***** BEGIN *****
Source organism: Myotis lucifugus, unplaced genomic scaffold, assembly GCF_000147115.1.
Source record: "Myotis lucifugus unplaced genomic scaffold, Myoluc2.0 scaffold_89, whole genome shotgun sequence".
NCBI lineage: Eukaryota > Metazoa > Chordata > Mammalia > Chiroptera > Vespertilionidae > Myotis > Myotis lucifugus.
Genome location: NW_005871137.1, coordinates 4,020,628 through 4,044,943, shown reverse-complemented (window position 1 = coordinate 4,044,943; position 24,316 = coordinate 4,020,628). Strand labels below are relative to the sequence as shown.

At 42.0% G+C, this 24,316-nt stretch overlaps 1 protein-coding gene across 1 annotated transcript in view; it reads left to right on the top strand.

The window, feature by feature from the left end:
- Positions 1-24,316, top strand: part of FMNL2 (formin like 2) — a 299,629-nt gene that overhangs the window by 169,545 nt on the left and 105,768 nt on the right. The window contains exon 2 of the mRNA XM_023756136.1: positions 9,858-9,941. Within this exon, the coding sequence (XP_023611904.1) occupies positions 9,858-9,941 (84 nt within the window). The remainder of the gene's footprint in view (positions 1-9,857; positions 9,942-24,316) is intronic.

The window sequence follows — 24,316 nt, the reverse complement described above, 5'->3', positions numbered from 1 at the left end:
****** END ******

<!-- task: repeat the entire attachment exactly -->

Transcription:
Source organism: Myotis lucifugus, unplaced genomic scaffold, assembly GCF_000147115.1.
Source record: "Myotis lucifugus unplaced genomic scaffold, Myoluc2.0 scaffold_89, whole genome shotgun sequence".
NCBI lineage: Eukaryota > Metazoa > Chordata > Mammalia > Chiroptera > Vespertilionidae > Myotis > Myotis lucifugus.
Genome location: NW_005871137.1, coordinates 4,020,628 through 4,044,943, shown reverse-complemented (window position 1 = coordinate 4,044,943; position 24,316 = coordinate 4,020,628). Strand labels below are relative to the sequence as shown.

At 42.0% G+C, this 24,316-nt stretch overlaps 1 protein-coding gene across 1 annotated transcript in view; it reads left to right on the top strand.

The window, feature by feature from the left end:
- Positions 1-24,316, top strand: part of FMNL2 (formin like 2) — a 299,629-nt gene that overhangs the window by 169,545 nt on the left and 105,768 nt on the right. The window contains exon 2 of the mRNA XM_023756136.1: positions 9,858-9,941. Within this exon, the coding sequence (XP_023611904.1) occupies positions 9,858-9,941 (84 nt within the window). The remainder of the gene's footprint in view (positions 1-9,857; positions 9,942-24,316) is intronic.

The window sequence follows — 24,316 nt, the reverse complement described above, 5'->3', positions numbered from 1 at the left end: